This is a guest blog post by Dr Mark Butler, Senior Lecturer and Course Leader MSc Intelligence and Data Analytics from School of Science, Engineering & Design. He currently teaches crime scene examination techniques as well as intelligence analysis.
Current approach for learners doing Data Analysis at Teesside University
It seems everyone in learning and teaching is aware that data is becoming bigger, more complex and unquestionably more accessible. The point perhaps is how to make sense of all of it?
Historically academics and students have had access to rich interfaces to analyse and derive meaning from data such as Minitab, IBM SPSS, MATLAB, NVivo and more, these are on top of generic options such as MS Excel and Google Sheets. These giants in data processing, statistical analysis and qualitative thematic coding are however not the only option and there is good reason to explore other packages.
Orange (https://orange.biolab.si/) has certainly been my go to option in the last 2 years, with everything from machine learning to text mining – all for free. To help with being digitally empowered is the opportunity to move a class of learners out of an IT suite, a potentially liberating experience, with the flexibility of being able to use the Apple iPad for data science.
Microsoft Azure Notebooks for Data Science
Microsoft Azure Notebooks (https://notebooks.azure.com/) offer for free, the opportunity to process and visualise data using an array of languages such as Python (https://www.python.org/) and R (https://www.r-project.org/). Essentially, with some coding knowledge it is possible to carry out some detailed analysis.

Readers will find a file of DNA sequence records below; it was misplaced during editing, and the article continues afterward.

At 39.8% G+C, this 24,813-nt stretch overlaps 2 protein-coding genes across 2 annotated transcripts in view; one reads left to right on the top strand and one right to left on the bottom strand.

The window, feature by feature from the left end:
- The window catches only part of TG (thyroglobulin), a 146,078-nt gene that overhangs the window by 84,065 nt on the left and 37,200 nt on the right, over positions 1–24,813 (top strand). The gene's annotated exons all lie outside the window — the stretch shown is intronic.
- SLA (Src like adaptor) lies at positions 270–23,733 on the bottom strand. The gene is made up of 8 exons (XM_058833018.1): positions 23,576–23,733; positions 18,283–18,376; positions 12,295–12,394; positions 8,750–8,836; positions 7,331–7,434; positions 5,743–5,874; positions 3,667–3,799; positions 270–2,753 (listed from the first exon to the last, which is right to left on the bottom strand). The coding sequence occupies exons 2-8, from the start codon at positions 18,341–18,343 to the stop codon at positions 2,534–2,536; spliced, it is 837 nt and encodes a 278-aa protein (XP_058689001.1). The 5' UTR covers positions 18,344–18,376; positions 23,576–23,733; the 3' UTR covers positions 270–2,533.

The service is new and under active development so with that comes the potential for disruption, however I have used it for over 6 months and not found this to be a concern.
Data Science Case Study: using Python, pandas, seaborn and a mapping library called folium on the iPads for level 3 and level 7 learners
Microsoft Azure uses Jupyter Notebooks (https://jupyter.org/) that some of you will be familiar with on the Anaconda platform (https://www.anaconda.com/distribution/), a free sophisticated coding editor that allows the user to code and analyse in the same environment. With the option of having cells in markdown it makes it possible to creative a narrative about the data, essentially the data, its analysis and the data story are in the same place.
Library packages of your choice can also be downloaded in the cloud, doing away the need for administrator level access. The visualisations are better too than many of the software giants I discussed earlier. For now, Microsoft Azure is free, it doesn’t penalise users on speed and is accessible with your student/staff email account and student/staff password. With a small amount of coding knowledge, the iPads offer good prospects for data science work.
I have tried this in lessons with Level 3 students working through worksheets. At level 7, the benefit has been unexpected in that it has opened up learning to being more accessible. Here some learners did not have laptops of sufficient power or storage to download Anaconda and managed their learning on Chrome books or mobile devices such as the iPad.
Having a cloud-based application that ran code in a format mimicking that on campus allowed these MSc learners to keep pace with others, since all they required now was a device, any device and access to WIFI. The processing is done remotely and so the device now becomes a window to view and send instructions.
Screenshots examples from a series of worksheets learners engaged with
Here are some images: each plot, graph or map can be saved separately, and any interactive charts can be saved as an HTML version keeping that interactive element alive. Jupyter Notebook also has the ability to make slides from the notebook; raw code can be hidden leaving the viewer to simply pay attention to the narrative and charts.